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Enquirer reporters give the scoop on what your politicians are doing

Jessica Brown,
Hamilton County reporter

Jon Craig,
Enquirer statehouse bureau

Jane Prendergast,
Cincinnati City Hall reporter

Malia Rulon,
Enquirer Washington bureau

Carl Weiser,
Blog editor

Howard Wilkinson,
politics reporter

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Friday, December 07, 2007

Budget Tinkering in Cincinnati

Council members are weighing in with their wish list for the 2008 budget. They'll talk about it Monday at finance committee, 1 p.m., and at a 6 p.m. public hearing.

Here's some of what members have proposed in changes to the original proposed budget, prepared by City Manager Milton Dohoney, and the changes recommended by Mayor Mark Mallory:

Vice Mayor David Crowley: Abandon the proposed consolidation of the emergency communications center; advance the fire recruit class scheduled for 2009 to October 2008 so the department's staffing level doesn't fall below 841, costing an extra $425,660; earmark $100,000 to implement recommendations expected next year in the Scenic View study; $200,000 for a capital grant to the National Underground Railroad Freedom Center; delay both police recruit classes until 2009, saving $738,810.

Laketa Cole: keep the Neighborhood Support Program funding so each community council gets the current $7,000; fund the mayor's annual youth jobs fair through his non-personnel account, rather than through the budget; $100,000 to the Postponing Sexual Involvement Development Program; decline the proposed 2% salary increases for the mayor and council, saving $14,740; eliminate non-local travel, saving $113,000, and non-contractual tuition reimbursement, saving $208,000.

Roxanne Qualls: $500,000 for the "strategic purchase of foreclosed homes"; $250,000 for an I-75 corridor planning and design consultant; $15,000 more for the Mill Creek Restoration Project; establish the photo radar program proposed in 2004, which could generate $2 million.

Chris Bortz: Council should "adhere to the current laws of the city, specifically Ord. 293-2007, which permits appropriation of additional prior year resources only after the comvined reserve balance reaches 10%." The 2008 budget, he wrote in his motion "is balanced by postponing major financial obligations, similar to a homeowner not paying the mortgage in order to pay the electric bill." By funding the city's retirement system at 17%, the city's $9.1 million short of the required funding level.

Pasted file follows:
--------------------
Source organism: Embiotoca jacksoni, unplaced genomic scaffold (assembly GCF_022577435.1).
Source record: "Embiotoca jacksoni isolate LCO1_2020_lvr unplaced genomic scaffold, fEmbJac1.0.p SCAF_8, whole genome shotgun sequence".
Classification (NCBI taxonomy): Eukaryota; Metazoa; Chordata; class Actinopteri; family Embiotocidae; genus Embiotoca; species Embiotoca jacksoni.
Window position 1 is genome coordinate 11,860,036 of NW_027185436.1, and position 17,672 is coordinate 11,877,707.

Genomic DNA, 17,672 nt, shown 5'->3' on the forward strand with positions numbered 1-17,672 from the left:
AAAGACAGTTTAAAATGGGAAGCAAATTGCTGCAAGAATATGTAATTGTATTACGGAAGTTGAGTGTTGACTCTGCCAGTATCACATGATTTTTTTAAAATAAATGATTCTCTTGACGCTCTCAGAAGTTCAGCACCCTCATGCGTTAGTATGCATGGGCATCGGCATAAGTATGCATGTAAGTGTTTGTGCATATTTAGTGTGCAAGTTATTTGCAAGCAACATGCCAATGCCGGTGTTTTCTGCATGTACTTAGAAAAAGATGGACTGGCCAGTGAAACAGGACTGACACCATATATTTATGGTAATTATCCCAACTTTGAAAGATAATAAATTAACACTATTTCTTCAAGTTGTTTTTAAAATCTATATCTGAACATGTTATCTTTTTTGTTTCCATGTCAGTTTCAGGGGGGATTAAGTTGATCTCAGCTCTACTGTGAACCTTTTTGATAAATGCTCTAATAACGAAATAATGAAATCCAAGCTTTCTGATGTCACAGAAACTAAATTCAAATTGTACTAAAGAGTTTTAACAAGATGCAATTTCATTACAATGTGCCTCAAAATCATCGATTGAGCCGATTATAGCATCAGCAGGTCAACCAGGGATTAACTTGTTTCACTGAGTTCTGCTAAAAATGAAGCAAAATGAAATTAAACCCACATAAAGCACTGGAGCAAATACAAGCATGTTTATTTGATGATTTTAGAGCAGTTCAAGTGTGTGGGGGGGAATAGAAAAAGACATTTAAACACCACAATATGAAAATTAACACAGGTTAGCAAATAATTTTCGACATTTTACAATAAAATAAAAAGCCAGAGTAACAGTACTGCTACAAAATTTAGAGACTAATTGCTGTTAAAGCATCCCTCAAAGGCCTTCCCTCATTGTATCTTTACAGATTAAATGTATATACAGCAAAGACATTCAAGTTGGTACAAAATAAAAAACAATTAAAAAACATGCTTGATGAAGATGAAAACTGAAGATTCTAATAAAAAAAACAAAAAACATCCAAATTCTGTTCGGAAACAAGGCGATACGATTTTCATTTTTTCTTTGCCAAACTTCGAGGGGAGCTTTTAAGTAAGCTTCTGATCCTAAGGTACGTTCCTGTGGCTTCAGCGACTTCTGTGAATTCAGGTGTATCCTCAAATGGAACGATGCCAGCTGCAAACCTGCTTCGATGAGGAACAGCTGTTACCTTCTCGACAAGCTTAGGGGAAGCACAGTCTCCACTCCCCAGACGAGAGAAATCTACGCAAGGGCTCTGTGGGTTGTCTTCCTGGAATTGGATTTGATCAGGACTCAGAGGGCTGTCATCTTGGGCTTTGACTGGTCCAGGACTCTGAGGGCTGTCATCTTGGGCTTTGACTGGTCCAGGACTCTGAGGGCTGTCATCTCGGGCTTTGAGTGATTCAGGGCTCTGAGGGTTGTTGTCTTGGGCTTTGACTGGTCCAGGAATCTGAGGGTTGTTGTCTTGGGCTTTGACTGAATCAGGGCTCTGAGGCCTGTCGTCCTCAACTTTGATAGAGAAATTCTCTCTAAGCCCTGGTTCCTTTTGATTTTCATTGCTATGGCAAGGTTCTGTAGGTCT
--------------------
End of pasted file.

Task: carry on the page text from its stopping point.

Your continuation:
Jeff Berding: Restore the bicycle transportation program, costing $51,810; restore the contract with the Community Police Partnering Center for 12 full-time street workers from March through December 2008, costing $430,455; mayor's operating budget should stay at its 2007 funding level, saving $10,210; don't consolidate the police and fire communications sections, which was expected to save $247,010.

Cecil Thomas: $500,000 to close a gap for the Madisonville Business Corridor development plan, funded with another $1.5 million in federal grants; $365,877 for Northside's Fergus Street Home Ownership Project; $50,000 for Cincinnati Union Bethel's Off The Streets initiative, with money from the Cincinnati Police Department's asset forfeiture fund.

John Cranley: stop buying bottled water for council members and take out the water cooler in council chambers, saving $580.57; eliminate the citizens' survey, $60,000; eliminate the Sister Cities program, $25,000; eliminate funding for the Greater Cincinnati Regional Chamber of commerce, $150,000; eliminate proposed improvements to Findlay Market, $100,000; establish a fundwith $1,065,000 for the purchase and demolition or renovation of foreclosed properties.

Thompson announces Ohio slate of delegates